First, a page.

This article is from the archives of the UB Reporter.

Historian reflects on European love affair with JFK

Published: July 12, 2007

Reporter Staff Writer

A UB historian called the signature phase from John F. Kenney's acclaimed "Ich bin ein Berliner" speech "one of the most famous phrases of political rhetoric ever," during a lecture yesterday about the unique historical climate that brought about a surge in U.S. popularity in Europe in the early 1960s, and the circumstances that caused it to decline later into the Cold War and present.

Andreas Daum, professor in the Department of History, College of Arts and Science, presented "'Ich bin ein Berliner': Why Europeans Once Loved an American President and What Has Changed Since Then," as part of the UBThisSummer lecture series. Daum is a former John F. Kennedy Fellow at the Minda de Gunzburg Center for European Studies at Harvard University and author of "Kennedy in Berlin," the English translation of which will be published this fall by Cambridge University Press.

"How did it come that at the beginning of the 1960s, millions of Europeans admired an American president?" Daum asked. "Why did Europeans west and east of the so-called Iron Curtain...have high hopes in Kennedy? And why has the potential to hear an American president shrunk so dramatically since Kennedy's assassination?"

The United States' crucial combat and reconstruction roles in World War I and II help answer the first question, he said, as these events set the stage for the Kennedy's dramatic reception decades later. "World War I turned Great Britain from a creditor to a debtor nation, with the United States as the main source of support," said Daum, pointing out that by the end of World War II, "the United States represented the only economically sound power that would provide resources for the rebuilding of a devastated continent."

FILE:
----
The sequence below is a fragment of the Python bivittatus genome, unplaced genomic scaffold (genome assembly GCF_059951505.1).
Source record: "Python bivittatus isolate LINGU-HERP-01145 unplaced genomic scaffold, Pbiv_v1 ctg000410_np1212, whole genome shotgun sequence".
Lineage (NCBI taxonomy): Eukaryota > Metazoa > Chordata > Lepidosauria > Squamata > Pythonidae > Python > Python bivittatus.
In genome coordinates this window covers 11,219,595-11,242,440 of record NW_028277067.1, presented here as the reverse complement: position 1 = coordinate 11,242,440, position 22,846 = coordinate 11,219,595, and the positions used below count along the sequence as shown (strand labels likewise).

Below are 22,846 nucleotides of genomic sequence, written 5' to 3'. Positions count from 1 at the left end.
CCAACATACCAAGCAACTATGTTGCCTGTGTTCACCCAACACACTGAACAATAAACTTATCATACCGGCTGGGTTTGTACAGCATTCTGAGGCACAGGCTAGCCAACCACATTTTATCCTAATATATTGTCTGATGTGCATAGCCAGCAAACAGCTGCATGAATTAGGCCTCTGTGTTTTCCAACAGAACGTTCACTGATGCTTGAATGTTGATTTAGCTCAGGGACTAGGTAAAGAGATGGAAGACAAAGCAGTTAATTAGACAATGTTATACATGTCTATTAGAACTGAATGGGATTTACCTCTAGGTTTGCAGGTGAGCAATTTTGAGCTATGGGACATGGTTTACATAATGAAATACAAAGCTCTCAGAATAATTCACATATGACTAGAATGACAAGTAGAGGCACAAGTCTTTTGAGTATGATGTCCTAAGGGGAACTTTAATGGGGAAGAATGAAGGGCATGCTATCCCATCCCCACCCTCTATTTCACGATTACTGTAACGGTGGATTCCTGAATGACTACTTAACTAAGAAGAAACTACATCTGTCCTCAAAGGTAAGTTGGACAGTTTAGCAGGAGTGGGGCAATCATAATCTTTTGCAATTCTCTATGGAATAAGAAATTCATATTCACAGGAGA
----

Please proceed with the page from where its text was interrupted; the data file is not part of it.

The spotlight remained on America into the Cold War, he added, presenting a counter-model to the Soviet regime that split the German nation into East and West. "In the 1950s and '60s," he said, "American's popular culture, lifestyle and Cold War pragmatism became important reference points for Europeans in the West in their attempt to find their own way out of the Cold War era."

Kennedy's arrival in Berlin on June 26, 1963, in the midst of this climate, resulted in "the greatest reception an American president has ever experienced at home and abroad," said Daum, adding that the peaceful resolution of the standoff at Checkpoint Charlie on the border of East and West Berlin in 1961 and the Cuban Missile Crisis in 1962 bolstered the president's already strong reputation in the years that preceded his famed European tour. Kennedy's 36-mile ride throughout Berlin in a Lincoln convertible "created a spectacle that contemporaries compared to the triumphal processions of emperors in ancient Rome," he said.

"The coming of a new post-war generation, the European embrace of American cultures [and] hope for a relaxation of tensions between the superpowers—all these factors now blended individual who seemed to embody personally the new era," he said. "The scenes of the streets of Berlin remain unparallel until today."

Kennedy's famous "Ich bin ein Berliner" comment, which was inspired by the ancient Roman boast "civis Romanus sum" or "I am a Roman citizen," was put into his speech only moments before he appeared on the balcony of Berlin's City Hall, Daum added. The translation came from Kennedy's German interpreter and as a native speaker of the language, Daum said there is no credence to the popular legend that it mistranslated as "I am a jelly donut."

The gradual decline in U.S.-Europe relations since Kennedy's famous address in Berlin relate to a number of factors, he noted. "One, of course, is the growing gap between the promise and the reality of American foreign policy," he said, "something that set in with a vehemence during the Vietnam War." Also important has been the creation of the European Union, which brought about greater independence from the United States, and the split in American-European political values, which has been reflected in differing policies on such issues as climate, economics and capital punishment.

"One of the most trying features of American foreign policy in the latest years has been its ability to gamble away the political capital that was in existence after 9/11, when many Europeans felt very sympathetic to the United States," Daum added.

"There's no doubt that...Kennedy's 'Ich bin ein Berliner' belongs to the past," he said. "It's rather unlikely that Hillary Clinton or Rudy Giuliani will ever be a 'miracle spender' by Europeans. But the history of American-European relations is as open to the future as any, and as most of us know, falling in love cannot be planned, nor be excluded, in anyone's future."